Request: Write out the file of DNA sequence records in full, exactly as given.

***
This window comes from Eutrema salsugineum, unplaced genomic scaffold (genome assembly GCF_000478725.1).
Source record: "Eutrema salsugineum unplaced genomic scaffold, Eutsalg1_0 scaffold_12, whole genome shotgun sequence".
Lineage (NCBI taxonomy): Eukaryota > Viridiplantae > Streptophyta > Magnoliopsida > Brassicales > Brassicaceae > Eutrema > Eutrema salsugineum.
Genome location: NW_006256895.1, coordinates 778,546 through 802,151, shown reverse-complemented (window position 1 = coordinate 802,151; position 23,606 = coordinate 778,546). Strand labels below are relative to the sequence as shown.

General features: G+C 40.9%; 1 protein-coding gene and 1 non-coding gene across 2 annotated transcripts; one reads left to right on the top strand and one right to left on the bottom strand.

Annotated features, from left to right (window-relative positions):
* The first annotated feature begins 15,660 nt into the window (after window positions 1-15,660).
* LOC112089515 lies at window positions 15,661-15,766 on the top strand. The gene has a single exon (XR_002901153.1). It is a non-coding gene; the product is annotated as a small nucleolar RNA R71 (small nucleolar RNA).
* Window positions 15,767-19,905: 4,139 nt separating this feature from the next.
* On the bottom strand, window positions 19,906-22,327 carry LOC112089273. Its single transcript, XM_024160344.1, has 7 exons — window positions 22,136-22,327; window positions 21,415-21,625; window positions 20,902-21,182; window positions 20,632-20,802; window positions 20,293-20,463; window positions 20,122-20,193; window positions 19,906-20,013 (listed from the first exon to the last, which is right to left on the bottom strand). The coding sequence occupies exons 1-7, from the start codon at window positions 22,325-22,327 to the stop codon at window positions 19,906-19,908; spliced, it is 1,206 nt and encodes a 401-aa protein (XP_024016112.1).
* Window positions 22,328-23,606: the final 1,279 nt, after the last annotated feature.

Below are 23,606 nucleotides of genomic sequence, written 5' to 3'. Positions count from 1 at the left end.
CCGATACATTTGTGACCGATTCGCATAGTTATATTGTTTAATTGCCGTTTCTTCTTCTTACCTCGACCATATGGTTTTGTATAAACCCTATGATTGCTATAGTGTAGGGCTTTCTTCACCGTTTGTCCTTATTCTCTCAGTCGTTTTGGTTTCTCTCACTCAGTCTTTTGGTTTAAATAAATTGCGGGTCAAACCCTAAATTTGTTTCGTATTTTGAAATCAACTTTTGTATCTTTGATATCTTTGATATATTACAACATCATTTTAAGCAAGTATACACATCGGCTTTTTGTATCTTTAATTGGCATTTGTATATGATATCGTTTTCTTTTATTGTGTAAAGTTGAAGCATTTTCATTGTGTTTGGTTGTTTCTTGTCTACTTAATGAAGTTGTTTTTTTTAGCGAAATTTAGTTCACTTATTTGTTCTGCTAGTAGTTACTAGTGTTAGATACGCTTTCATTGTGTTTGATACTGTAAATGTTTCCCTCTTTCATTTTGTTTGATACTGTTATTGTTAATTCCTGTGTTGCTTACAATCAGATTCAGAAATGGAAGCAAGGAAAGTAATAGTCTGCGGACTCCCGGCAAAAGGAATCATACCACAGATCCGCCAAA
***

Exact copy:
This window comes from Eutrema salsugineum, unplaced genomic scaffold (genome assembly GCF_000478725.1).
Source record: "Eutrema salsugineum unplaced genomic scaffold, Eutsalg1_0 scaffold_12, whole genome shotgun sequence".
Lineage (NCBI taxonomy): Eukaryota > Viridiplantae > Streptophyta > Magnoliopsida > Brassicales > Brassicaceae > Eutrema > Eutrema salsugineum.
Genome location: NW_006256895.1, coordinates 778,546 through 802,151, shown reverse-complemented (window position 1 = coordinate 802,151; position 23,606 = coordinate 778,546). Strand labels below are relative to the sequence as shown.

General features: G+C 40.9%; 1 protein-coding gene and 1 non-coding gene across 2 annotated transcripts; one reads left to right on the top strand and one right to left on the bottom strand.

Annotated features, from left to right (window-relative positions):
* The first annotated feature begins 15,660 nt into the window (after window positions 1-15,660).
* LOC112089515 lies at window positions 15,661-15,766 on the top strand. The gene has a single exon (XR_002901153.1). It is a non-coding gene; the product is annotated as a small nucleolar RNA R71 (small nucleolar RNA).
* Window positions 15,767-19,905: 4,139 nt separating this feature from the next.
* On the bottom strand, window positions 19,906-22,327 carry LOC112089273. Its single transcript, XM_024160344.1, has 7 exons — window positions 22,136-22,327; window positions 21,415-21,625; window positions 20,902-21,182; window positions 20,632-20,802; window positions 20,293-20,463; window positions 20,122-20,193; window positions 19,906-20,013 (listed from the first exon to the last, which is right to left on the bottom strand). The coding sequence occupies exons 1-7, from the start codon at window positions 22,325-22,327 to the stop codon at window positions 19,906-19,908; spliced, it is 1,206 nt and encodes a 401-aa protein (XP_024016112.1).
* Window positions 22,328-23,606: the final 1,279 nt, after the last annotated feature.

Below are 23,606 nucleotides of genomic sequence, written 5' to 3'. Positions count from 1 at the left end.
CCGATACATTTGTGACCGATTCGCATAGTTATATTGTTTAATTGCCGTTTCTTCTTCTTACCTCGACCATATGGTTTTGTATAAACCCTATGATTGCTATAGTGTAGGGCTTTCTTCACCGTTTGTCCTTATTCTCTCAGTCGTTTTGGTTTCTCTCACTCAGTCTTTTGGTTTAAATAAATTGCGGGTCAAACCCTAAATTTGTTTCGTATTTTGAAATCAACTTTTGTATCTTTGATATCTTTGATATATTACAACATCATTTTAAGCAAGTATACACATCGGCTTTTTGTATCTTTAATTGGCATTTGTATATGATATCGTTTTCTTTTATTGTGTAAAGTTGAAGCATTTTCATTGTGTTTGGTTGTTTCTTGTCTACTTAATGAAGTTGTTTTTTTTAGCGAAATTTAGTTCACTTATTTGTTCTGCTAGTAGTTACTAGTGTTAGATACGCTTTCATTGTGTTTGATACTGTAAATGTTTCCCTCTTTCATTTTGTTTGATACTGTTATTGTTAATTCCTGTGTTGCTTACAATCAGATTCAGAAATGGAAGCAAGGAAAGTAATAGTCTGCGGACTCCCGGCAAAAGGAATCATACCACAGATCCGCCAAA